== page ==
The best comeback story of this season is Red Sox knuckleball pitcher Tim Wakefield. At week's end he was 9-1 and had the lowest ERA (1.66) in the American League. "I never had a stretch like the one he's in now," says former pitcher Charlie Hough, who won 216 major league games throwing mostly knucklers. "And I doubt that Phil [Niekro, a great knuckleballer] had one either. Tim has been phenomenal."
Yet like most knuckleball pitchers, Wakefield hasn't gotten the recognition he deserves. He should have made the American League All-Star team but didn't. His name should be prominent in discussions about the league's Cy Young Award, but the Mariners' Randy Johnson and the Indians' Dennis Martinez usually dominate those conversations. Wakefield has arguably been the most important player in the American League East—coming from nowhere to bolster a pitching staff badly in need of help—yet he isn't mentioned very often as an MVP possibility.
Hall of Famer Hoyt Wilhelm, then with the New York Giants, finished fourth in the National League MVP voting in 1952, but no other knuckleballer has ever finished higher than that. None has won a Cy Young either, and none has even received a vote for the award since Niekro in 1982.
Hough thinks that Wakefield has been overlooked in part "because people are waiting for him to fall apart." Wakefield has gotten off to a hot start before. As a rookie with the Pirates in 1992, he was 8-1 and won two games for Pittsburgh in the National League Championship Series. But then he lost his feel for the knuckler, his confidence suffered, and he got pounded wherever he went—in both the majors and the minors—in 1993 and '94. The Pirates finally released him this spring.
But struggling to control the knuckleball is not uncommon. It's an extremely difficult pitch to throw. Those who can throw it effectively should be lauded, but most are treated like novelty acts. Niekro, who won 318 games pitching mostly for terrible Brave teams, should be in the Hall of Fame, but in three years of eligibility he has yet to even come close in the balloting. He and Don Sutton, who spent most of his career with the Dodgers, are the only two eligible pitchers who have won more than 300 games and are not in the Hall, and Sutton pitched for better teams in a better ballpark for pitchers than did Niekro.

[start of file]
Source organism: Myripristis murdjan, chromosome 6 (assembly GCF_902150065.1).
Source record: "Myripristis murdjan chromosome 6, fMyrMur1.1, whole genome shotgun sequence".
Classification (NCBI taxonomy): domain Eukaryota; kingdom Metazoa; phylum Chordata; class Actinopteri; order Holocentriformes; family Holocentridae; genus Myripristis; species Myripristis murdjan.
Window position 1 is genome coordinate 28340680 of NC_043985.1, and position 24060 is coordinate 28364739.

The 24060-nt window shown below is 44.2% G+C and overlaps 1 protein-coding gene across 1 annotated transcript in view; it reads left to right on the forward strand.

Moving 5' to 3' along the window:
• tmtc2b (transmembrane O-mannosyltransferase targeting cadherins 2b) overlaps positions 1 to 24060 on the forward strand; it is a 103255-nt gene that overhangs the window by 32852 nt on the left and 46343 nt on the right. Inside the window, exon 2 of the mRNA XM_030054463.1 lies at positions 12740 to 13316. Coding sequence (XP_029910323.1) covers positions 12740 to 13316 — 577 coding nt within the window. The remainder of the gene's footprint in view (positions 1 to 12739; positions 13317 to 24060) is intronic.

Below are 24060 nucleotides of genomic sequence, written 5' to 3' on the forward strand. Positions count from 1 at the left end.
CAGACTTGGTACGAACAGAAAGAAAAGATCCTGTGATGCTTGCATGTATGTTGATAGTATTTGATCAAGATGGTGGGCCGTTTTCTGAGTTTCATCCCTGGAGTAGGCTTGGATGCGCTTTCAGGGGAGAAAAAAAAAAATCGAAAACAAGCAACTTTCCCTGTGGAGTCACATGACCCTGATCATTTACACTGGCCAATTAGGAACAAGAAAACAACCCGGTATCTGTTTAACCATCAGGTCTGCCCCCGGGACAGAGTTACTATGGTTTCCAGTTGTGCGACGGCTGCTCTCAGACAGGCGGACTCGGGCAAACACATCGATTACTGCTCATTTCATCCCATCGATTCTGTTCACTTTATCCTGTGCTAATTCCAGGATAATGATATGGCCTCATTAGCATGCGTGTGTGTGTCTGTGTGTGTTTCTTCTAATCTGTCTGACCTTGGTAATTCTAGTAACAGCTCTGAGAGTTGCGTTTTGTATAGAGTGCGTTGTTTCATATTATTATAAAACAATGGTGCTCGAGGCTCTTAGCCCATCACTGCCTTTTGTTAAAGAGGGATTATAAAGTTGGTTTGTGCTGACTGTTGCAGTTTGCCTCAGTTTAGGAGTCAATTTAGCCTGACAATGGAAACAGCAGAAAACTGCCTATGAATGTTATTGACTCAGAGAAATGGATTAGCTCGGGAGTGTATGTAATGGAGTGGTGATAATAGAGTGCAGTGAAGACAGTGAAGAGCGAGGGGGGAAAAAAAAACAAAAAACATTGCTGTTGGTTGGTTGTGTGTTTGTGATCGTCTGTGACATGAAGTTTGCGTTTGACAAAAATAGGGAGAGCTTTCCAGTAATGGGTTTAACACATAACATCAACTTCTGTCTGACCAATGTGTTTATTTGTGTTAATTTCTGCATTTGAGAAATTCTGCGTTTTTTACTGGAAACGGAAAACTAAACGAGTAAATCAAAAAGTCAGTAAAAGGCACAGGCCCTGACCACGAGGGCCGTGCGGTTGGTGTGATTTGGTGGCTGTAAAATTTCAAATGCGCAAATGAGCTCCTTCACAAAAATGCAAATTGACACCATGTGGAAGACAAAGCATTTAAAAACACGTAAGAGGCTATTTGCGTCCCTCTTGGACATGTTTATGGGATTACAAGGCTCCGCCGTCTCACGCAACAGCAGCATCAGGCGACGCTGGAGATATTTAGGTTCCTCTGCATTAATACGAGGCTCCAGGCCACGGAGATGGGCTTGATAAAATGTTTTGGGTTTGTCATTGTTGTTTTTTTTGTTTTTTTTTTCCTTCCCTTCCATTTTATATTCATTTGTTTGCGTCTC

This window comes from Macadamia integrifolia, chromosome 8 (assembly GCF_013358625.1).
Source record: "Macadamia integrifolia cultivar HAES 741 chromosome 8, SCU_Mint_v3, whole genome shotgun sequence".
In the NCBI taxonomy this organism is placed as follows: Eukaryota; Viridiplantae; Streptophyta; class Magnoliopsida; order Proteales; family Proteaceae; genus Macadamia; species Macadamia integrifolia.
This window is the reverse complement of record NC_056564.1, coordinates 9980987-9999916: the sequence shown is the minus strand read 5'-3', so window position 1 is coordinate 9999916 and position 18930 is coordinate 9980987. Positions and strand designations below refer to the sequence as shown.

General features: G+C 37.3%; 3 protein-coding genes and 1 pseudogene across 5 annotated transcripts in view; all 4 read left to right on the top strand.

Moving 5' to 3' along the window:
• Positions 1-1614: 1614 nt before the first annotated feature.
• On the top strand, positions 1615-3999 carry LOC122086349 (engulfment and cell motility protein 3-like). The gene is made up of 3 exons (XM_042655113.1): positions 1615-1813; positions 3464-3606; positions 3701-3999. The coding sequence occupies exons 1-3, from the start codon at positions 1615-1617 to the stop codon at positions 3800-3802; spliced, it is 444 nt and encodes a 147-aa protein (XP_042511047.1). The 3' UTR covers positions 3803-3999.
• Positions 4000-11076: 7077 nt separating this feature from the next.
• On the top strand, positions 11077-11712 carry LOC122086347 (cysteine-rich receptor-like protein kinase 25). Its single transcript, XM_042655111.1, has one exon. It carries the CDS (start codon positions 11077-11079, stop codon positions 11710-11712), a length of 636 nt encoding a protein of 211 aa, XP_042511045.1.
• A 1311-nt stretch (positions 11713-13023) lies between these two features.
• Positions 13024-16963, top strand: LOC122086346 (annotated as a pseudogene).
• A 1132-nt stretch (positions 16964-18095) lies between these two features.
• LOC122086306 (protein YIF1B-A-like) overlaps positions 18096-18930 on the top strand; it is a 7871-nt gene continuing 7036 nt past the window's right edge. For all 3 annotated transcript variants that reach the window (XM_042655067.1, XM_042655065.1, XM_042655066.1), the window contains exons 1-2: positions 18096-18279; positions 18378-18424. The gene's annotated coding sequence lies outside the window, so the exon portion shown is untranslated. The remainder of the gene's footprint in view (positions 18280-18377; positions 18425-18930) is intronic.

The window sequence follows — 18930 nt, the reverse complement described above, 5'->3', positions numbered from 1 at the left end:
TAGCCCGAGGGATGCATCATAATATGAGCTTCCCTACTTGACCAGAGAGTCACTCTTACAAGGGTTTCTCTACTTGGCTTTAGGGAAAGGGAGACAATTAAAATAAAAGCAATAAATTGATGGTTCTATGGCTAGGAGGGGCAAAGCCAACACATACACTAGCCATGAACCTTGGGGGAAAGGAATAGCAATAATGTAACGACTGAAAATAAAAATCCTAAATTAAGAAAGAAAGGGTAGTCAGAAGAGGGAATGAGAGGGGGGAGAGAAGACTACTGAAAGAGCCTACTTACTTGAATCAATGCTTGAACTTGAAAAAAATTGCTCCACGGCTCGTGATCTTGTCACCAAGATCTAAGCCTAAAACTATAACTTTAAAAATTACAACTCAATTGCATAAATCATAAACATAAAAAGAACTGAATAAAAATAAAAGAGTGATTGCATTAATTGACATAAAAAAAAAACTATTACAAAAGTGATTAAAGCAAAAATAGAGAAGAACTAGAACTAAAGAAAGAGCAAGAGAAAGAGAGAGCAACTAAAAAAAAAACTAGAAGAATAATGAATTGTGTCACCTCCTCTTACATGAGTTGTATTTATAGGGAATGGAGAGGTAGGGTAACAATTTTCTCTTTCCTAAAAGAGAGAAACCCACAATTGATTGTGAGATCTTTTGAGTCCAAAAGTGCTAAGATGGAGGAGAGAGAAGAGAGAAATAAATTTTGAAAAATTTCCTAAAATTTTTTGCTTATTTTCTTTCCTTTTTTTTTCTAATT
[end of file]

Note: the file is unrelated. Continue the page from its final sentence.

Only time will tell if Wakefield goes on to enjoy the kind of career Niekro and Hough had. One factor working against him may be that he didn't come up as a pitcher. He was drafted as a first baseman by the Pirates in 1988. Says Hough, "When I started throwing the knuckleball, I was a pitcher. When he started, he was an infielder. If my knuckler wasn't working, I had a little sinker and a slider. He has nothing else. If he has a good knuckleball, he wins. If he doesn't, he gets killed."
In the monument area beyond the left-centerfield fence at Yankee Stadium, there's a sign that explains the history of the famous NY insignia on Yankee uniforms. The original design, created by Tiffany in 1877, was used by the New York Police Department for its medals of honor. The first one, awarded for valor, was given that year to a patrolman named John McDowell.
One hundred eighteen years later, on July 18, Yankee pitcher Jack McDowell walked off the mound following a shelling by the White Sox and made an obscene gesture to the crowd at Yankee Stadium, earning a medal of dishonor that New York fans won't soon forget. It has been a season without valor in the Bronx, one that began with the promise that the Yanks might make their first World Series appearance in 14 years but has now degenerated into name-calling and finger-pointing.